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Aboriginal Women And The Canadian Justice Sysem

2597 words - 11 pages

?It?s one thing to be an Indian, but it?s another to be an Indian woman? (Brunen 2000) INTRODUCTION Aboriginal women in Canada are considered to be the most victimized group within the nation?s society. The effects of this marginalization and victimization can be seen through low numbers of Aboriginal women attending post-secondary institutions, through the high unemployment rate of Aboriginal women and ultimately in the incredibly high percentage of Aboriginal women in the prison system within Canada. The high occurrence of Aboriginal women in prison has been investigated by numerous sources and several of those shall be examined in the following.DISCUSSION Just as ethnic differences have ...view middle of the document...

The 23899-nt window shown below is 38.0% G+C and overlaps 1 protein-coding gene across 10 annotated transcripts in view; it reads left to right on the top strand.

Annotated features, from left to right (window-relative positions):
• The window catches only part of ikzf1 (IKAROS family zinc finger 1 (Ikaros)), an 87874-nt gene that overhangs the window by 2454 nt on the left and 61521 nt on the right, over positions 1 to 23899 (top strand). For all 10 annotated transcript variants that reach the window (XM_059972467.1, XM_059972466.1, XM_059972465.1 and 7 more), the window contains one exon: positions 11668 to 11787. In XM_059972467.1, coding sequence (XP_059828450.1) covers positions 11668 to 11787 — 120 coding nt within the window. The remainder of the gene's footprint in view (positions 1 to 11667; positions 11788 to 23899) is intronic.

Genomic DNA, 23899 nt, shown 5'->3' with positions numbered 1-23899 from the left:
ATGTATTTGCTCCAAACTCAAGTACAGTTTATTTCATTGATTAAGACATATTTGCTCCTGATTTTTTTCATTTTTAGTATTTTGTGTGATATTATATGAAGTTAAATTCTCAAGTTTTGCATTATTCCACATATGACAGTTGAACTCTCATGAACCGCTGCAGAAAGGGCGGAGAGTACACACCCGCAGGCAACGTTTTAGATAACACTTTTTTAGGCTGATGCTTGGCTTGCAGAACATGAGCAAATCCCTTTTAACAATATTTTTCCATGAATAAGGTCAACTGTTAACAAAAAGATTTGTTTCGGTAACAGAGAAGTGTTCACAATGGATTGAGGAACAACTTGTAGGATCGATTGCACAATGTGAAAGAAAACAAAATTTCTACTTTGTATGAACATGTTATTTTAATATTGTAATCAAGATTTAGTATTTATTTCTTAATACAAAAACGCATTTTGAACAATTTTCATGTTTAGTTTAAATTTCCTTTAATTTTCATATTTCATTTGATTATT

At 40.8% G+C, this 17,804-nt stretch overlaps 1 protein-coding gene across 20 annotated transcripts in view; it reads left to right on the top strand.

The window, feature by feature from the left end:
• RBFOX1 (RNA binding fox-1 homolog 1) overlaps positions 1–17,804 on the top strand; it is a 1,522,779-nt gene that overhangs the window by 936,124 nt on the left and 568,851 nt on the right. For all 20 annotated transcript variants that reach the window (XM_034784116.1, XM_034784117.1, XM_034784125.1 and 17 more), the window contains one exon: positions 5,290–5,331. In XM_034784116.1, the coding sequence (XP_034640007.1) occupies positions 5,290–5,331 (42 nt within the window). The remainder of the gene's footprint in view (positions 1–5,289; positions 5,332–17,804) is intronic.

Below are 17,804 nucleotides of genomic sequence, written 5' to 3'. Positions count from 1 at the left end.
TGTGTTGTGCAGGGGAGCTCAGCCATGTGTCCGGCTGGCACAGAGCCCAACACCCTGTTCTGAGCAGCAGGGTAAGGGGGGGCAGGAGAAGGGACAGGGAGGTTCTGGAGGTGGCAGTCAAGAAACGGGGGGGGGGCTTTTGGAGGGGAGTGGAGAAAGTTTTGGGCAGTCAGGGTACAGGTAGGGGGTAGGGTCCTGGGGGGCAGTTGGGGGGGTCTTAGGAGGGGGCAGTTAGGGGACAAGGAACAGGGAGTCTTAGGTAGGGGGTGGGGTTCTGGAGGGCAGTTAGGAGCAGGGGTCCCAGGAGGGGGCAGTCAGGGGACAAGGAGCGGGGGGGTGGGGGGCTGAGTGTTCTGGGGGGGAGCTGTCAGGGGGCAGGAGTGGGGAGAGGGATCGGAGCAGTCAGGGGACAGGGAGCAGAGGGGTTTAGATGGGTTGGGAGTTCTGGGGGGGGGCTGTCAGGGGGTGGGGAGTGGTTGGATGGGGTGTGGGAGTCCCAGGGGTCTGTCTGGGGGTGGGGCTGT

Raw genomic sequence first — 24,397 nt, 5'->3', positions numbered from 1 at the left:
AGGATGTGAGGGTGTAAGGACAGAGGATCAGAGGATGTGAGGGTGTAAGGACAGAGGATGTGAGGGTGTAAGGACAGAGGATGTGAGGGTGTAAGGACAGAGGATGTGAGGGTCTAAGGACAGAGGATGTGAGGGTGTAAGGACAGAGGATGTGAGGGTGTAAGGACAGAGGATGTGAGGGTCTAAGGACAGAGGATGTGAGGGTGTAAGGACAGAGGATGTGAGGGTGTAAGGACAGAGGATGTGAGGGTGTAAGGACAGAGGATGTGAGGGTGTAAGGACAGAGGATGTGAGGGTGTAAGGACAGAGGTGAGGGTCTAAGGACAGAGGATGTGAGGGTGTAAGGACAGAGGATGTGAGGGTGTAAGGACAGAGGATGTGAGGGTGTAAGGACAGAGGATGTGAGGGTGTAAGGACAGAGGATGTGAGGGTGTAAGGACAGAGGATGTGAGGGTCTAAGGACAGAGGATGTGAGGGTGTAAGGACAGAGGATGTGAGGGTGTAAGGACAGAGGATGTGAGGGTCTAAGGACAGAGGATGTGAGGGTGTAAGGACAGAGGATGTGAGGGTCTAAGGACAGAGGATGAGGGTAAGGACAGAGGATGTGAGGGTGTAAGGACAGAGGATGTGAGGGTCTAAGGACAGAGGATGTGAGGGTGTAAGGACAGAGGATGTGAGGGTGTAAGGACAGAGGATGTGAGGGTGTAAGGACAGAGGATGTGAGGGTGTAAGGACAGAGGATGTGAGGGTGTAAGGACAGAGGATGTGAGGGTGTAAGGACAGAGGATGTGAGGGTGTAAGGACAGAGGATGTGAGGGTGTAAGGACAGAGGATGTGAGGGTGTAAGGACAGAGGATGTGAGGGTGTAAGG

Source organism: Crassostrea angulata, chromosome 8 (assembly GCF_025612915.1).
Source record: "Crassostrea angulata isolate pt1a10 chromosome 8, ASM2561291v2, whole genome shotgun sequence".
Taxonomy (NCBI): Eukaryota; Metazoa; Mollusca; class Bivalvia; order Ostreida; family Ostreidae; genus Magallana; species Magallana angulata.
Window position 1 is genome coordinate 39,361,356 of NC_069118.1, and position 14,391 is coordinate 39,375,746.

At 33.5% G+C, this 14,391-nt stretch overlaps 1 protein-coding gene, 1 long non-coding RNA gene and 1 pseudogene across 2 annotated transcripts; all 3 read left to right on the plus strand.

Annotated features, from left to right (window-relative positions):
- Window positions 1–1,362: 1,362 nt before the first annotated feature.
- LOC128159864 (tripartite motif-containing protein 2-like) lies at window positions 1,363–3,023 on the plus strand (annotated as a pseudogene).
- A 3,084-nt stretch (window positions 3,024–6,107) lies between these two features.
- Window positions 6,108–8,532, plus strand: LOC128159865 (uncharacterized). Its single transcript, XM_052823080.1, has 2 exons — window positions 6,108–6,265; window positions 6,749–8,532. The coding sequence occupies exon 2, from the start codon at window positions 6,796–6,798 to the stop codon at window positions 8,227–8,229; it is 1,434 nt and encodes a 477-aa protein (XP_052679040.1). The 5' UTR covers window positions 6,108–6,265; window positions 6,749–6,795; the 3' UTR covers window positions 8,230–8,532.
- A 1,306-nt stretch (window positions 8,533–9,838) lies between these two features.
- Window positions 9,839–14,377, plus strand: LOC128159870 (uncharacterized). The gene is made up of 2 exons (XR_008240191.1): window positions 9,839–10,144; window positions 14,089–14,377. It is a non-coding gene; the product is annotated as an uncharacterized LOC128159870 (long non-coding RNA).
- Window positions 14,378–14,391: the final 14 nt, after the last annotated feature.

CANADIAN HISTORY HELD ACCOUNTABLE The many problems that face the Canadian Aboriginal woman of today can be attributed to many different factors, some of which include instances of emotional, sexual, and physical abuse beginning at a very early age at the hand of their ?fathers, foster and adoptive parents, husbands, teachers, priests, social workers, and police? (EFS 1992). The following will demonstrate how the inequitable treatment of Aboriginal women has led to a number of ill-fated trends and tendencies, through a close look at several articles which delve into the cause and effect of countless years of persecution and maltreatment at the hand of a white, male-dominated society.?Aboriginal women constitute a disadvantaged minority within the general Canadian population. Relative to non-aboriginal women and even aboriginal men, aboriginal women are marginalized members of society. They suffer from a variety of disadvantaged conditions and life experiences, including poverty, unemployment, abusive family situations, poor education, criminal victimization, and prejudice? (Johnson 1987).An in-depth look into the history of Aboriginal people can help to explain and shed some light upon the previously-mentioned incidences. Looking back into our nation?s history, we can easily pin-point the initial cause of strife within the very livelihoods of Canada?s Aboriginal peoples ? colonization by the Europeans.?Through the well-documented processes of Christianization, subjugation, segregation, and in some cases, extermination, European colonists denied Canada?s Aboriginal peoples their history, language, culture, land, livelihood, and dignity? (Henry et. al 1995).During the settling of Canada, many Aboriginal communities were moved off highly productive land onto marginally productive land which ultimately led to detrimental effect on the economy of countless Aboriginal communities (LaPrairie 1987). At the familial level, it is important to consider the breakdown of traditional Aboriginal roles and values, and the loss of power and the personal status experienced by Aboriginal people, especially Aboriginal men (LaPrairie 1987). Within the traditional economy, the household was the basic unit of production and consumption, where men and women maintained fairly distinct roles and skills (Usher 1980). Aboriginal people were encouraged to abandon their distinctive traditional economic activities such as hunting, in favour of trapping and barter ? in order to meet the needs of the fur-trading companies (Valentine 1980). With the demise of traditional economies came profound changes in family roles, leading to inevitable conflict between Aboriginal men and women (LaPrairie 1987).The residential school system, which took Aboriginal children out of their home community, only added to the aforementioned breakdown in traditional roles and values. ?Parental values were denigrated, parental options were discounted, and children lost parental role models by being...

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